In 1995 I bought a used red Prizm hatchback. Most useful form-factor car ever owned. Great rear visibility, cargo space, light clutch and smooth stick. A bit under-powered (max speed 85mph) and dismal road holding. Clocked 35mpg solid. And I loved the automatic seat belts, it took 2 seconds from opening the door to getting going!

    • 0 avatar

      There was something wrong with your Prizm – mine would do 100 pretty easily. Yes, the speedo only went to 85, but me and a high school buddy worked out a little basic geometry to figure out what the angle of the needle would have read were there numbers.

      The carb’d ’87 Nova my mom had however… 76 mph in 5th gear – downshift to 4th to get into the upper 80s. It was a dangerously underpowered car.

  • avatar

    Back in ’98 we bought my wife a lease returned ’95 Prizm. Other than looking pretty nice for what it was, it was the biggest money pit I’ve ever owned (and this was after owning a ’91 Jetta GLI).

  • avatar

    Drive by NUMMI every day on my way to work. Not just on the freeway, on Fremont Blvd. Great Mexican food place across the street.

    I have a feeling my commute wouldn’t be as quick if that place was still in operation (Tesla notwithstanding).

    Also:
    “Getting to knoooowww youuuuuuuu…”

    Guess we never did.

  • avatar
    dvdlgh

    The emblem in front has the tiny Chevrolet bow tie in the middle. Maybe saying Geo is only a distant relative.

  • avatar
    Volt 230

    When new, Prizms was more expensive than Corolla, I should know, I priced a new Prizm in 98 and ended up with the Corolla, except at the end of the model year when GM would usually give back either $2 or 21/2 grand as a rebate, yet they lost a lot more value as they aged because they were Chevys after all. However interior was a lot cheaper than the Corollas in models up to 1997.

    • 0 avatar
      rudiger

      Don’t know about the Prism/Corolla price discrepancy. When they were called Chevy Novas, they were definitely discounted and cheaper than a Corolla.

      But then, maybe GM was pulling the same old chicanery they would do later with the Vibe/Matrix. GM would jack up the MSRP of the Vibe, then offer big rebates so it looked like you were getting a deal.

      But when you checked out a Matrix that didn’t have any rebates, the price was almost identical to the deeply ‘discounted’ Vibe with the same equipment.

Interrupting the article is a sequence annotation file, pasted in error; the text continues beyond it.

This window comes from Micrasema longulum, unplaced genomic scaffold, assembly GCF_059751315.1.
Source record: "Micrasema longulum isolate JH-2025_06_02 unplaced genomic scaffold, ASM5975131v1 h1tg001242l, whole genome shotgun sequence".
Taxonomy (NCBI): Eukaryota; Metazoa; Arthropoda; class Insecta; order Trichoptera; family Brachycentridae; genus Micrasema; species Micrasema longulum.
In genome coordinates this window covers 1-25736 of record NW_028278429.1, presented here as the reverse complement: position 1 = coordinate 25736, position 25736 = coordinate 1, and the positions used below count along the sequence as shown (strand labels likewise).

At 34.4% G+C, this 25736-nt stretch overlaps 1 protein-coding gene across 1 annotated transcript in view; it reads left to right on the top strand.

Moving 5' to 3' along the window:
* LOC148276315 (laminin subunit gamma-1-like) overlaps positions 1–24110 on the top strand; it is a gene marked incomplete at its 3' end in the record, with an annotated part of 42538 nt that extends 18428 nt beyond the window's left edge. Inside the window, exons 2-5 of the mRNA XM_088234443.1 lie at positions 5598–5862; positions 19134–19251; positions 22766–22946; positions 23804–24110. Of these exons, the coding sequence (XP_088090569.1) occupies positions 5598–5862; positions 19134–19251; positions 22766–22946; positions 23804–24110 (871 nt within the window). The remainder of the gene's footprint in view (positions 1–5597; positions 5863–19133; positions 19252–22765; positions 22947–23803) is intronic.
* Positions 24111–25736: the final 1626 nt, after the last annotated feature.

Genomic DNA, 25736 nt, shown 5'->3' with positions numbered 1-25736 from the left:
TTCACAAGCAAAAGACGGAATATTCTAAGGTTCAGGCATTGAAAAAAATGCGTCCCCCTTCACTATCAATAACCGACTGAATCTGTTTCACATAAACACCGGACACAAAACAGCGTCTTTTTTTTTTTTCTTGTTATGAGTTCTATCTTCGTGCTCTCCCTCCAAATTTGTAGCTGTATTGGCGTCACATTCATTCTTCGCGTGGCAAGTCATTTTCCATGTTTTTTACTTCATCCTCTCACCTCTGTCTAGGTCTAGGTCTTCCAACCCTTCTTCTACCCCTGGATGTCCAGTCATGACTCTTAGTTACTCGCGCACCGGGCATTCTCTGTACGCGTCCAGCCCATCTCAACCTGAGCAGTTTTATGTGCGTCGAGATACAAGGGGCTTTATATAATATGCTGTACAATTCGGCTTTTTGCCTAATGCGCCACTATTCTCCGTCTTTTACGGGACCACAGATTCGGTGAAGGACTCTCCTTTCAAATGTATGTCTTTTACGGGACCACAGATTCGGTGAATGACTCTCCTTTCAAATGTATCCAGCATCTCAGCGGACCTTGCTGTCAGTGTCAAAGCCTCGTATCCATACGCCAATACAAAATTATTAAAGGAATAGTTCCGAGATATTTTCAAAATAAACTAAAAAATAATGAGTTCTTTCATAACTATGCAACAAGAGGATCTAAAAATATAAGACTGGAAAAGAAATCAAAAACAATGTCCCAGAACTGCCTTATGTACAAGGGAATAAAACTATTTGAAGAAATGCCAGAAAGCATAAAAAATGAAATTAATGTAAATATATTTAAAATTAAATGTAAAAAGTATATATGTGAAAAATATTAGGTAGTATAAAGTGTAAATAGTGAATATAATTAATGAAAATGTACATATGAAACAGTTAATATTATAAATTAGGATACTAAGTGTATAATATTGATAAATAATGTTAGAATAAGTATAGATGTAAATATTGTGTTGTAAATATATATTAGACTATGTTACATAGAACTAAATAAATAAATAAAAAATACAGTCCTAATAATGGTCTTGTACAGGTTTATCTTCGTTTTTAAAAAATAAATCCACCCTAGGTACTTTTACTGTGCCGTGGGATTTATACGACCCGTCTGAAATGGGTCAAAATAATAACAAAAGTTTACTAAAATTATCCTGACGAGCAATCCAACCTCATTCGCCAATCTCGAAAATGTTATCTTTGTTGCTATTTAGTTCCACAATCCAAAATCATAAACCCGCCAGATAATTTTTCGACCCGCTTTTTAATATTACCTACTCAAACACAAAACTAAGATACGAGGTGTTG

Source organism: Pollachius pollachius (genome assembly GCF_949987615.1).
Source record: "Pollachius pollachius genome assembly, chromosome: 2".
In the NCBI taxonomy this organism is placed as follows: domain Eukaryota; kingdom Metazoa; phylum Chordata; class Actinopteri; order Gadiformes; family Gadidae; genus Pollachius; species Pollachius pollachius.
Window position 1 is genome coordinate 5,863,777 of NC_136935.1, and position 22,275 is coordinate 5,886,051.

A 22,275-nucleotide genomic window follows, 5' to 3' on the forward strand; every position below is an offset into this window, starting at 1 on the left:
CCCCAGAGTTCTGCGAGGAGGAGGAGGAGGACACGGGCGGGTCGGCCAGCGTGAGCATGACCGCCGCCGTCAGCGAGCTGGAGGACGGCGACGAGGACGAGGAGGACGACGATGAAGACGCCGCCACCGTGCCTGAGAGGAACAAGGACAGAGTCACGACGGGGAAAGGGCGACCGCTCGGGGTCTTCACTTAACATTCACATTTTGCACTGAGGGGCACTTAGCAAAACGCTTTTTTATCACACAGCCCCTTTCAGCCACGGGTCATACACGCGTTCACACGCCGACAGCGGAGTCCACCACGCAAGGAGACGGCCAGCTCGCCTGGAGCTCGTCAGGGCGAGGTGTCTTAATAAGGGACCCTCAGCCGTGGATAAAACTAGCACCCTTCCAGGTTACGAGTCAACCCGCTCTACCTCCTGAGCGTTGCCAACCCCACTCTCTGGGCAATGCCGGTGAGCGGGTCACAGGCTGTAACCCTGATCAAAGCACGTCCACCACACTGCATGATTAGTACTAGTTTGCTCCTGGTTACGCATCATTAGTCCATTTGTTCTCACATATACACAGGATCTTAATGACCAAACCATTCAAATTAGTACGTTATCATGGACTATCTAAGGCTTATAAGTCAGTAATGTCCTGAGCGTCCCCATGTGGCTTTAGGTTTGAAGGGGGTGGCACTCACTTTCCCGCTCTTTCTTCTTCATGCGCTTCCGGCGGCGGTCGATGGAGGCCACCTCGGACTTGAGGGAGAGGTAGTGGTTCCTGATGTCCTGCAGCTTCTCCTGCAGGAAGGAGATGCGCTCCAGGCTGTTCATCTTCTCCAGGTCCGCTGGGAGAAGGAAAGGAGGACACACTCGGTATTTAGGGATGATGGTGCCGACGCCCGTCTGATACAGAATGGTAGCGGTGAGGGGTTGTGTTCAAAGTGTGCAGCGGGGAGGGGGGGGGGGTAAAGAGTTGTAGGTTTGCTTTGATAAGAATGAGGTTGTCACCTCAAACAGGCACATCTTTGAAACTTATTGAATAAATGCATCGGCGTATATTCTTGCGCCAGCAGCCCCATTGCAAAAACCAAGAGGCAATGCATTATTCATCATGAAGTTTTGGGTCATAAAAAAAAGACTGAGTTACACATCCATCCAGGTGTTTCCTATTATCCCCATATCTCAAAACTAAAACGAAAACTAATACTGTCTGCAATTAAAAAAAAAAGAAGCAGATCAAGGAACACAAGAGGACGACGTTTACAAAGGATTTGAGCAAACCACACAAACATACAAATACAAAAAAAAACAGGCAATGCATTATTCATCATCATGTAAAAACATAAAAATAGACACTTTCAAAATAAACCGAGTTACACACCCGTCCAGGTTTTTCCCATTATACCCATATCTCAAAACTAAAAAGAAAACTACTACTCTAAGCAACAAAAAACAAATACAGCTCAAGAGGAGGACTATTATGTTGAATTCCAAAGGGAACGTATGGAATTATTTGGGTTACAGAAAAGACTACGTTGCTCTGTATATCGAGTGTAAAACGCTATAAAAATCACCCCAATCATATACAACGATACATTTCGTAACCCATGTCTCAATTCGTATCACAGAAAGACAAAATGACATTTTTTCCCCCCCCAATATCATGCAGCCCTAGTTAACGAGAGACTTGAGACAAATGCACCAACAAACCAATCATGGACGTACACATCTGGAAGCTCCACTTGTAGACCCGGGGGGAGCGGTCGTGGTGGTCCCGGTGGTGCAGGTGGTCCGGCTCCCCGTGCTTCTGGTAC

• avatar
    I've got a Jaaaaag

    Back in the 90s Consumer Reports ran a comparison test of the Prism and Corolla if I remember correctly they taped over the badges and asked people to rate the car and it was a pretty even 50/50 split then they had them do the same thing telling the testers what they were driving and the Corolla won hands down.

  • avatar
    GoesLikeStink

    Had a friend with one of these in the nineties. We combined the names Geo and Prism to make it easier to say. It was reffered to as his Jism. The girls did not care much for his jism.

  • avatar
    kinsha

    Hatchtopia, it is a notchback I am always scouting for a hatchback GSi. They are unfortunately the rarest of them all. They also dropped the hatchback in 92 so it only had a 3 year run. Intersesting point about the GSi is it is the only 4 door or hatchback offered in the US with the 4AGE motor. Toyota only put it in 2 doors in the US. I have to watch it driving mine on the highway. There have been too many times when I have looked down and it is doing 100 mph. (cruise control is so boring with these motors :-) I have no dought with the weight of the car it could hit 150 no problem. I am 50 years old and drive the car responsibly, but if it needed too it could smoke many off the line, but that is hard on a car. It is much easier on them to test there potential on the highway. The sound these motors make when revving high ( which they love to do ) is bueatiful! The GSi’s and Corolla GTS’s of (1990,1991,1992) no GTS in 1992) had the last version of 16 valve 4AGE and it was the most powerful and best one. Many do not know that the NUMMI plant for one year 1988 made a Nova SS with the 4AGE. I have only seen pics of one never on the street.

  • avatar

    “this American Life” did a great piece on NUMMI two years ago. The talked a lot about GM’s intent to learn how to build cars from Toyota and about Toyota’s intent to learn how to operate a factory in the US.

    http://www.thisamericanlife.org/radio-archives/episode/403/nummi

    • 0 avatar
      onyxtape

      I had a 05 Corolla made at NUMMI. The spark plugs cracked after 10k miles, and the dealer said they had put in the wrong ones at the factory.

      After replacing with the correct ones, nothing else broke other than a leaking wheel bearing (which Toyota paid 1/2 of the repair costs post-warranty after some bitching from yours truly).

  • avatar
    chicagoland

    Geo was to sell to “I can’t buy a Chevy badged car”. But, dealers didn’t care, called them “Chevy Geos”, and promoted cheap rebated Cavaliers. Then sell the GAP, extended warranty, ‘paint protector’, etc, etc.

    “For 20$ more a month you can add…that’s like a take out pizza”.

  • avatar
    Andy D

    After over 30 yrs driving bugs , my folks bought a 86 Nova and a Tercel. My brother had a Metro and my DIL had a 93 Prizm. . Compared to other bottom line GMs, they lasted quite well.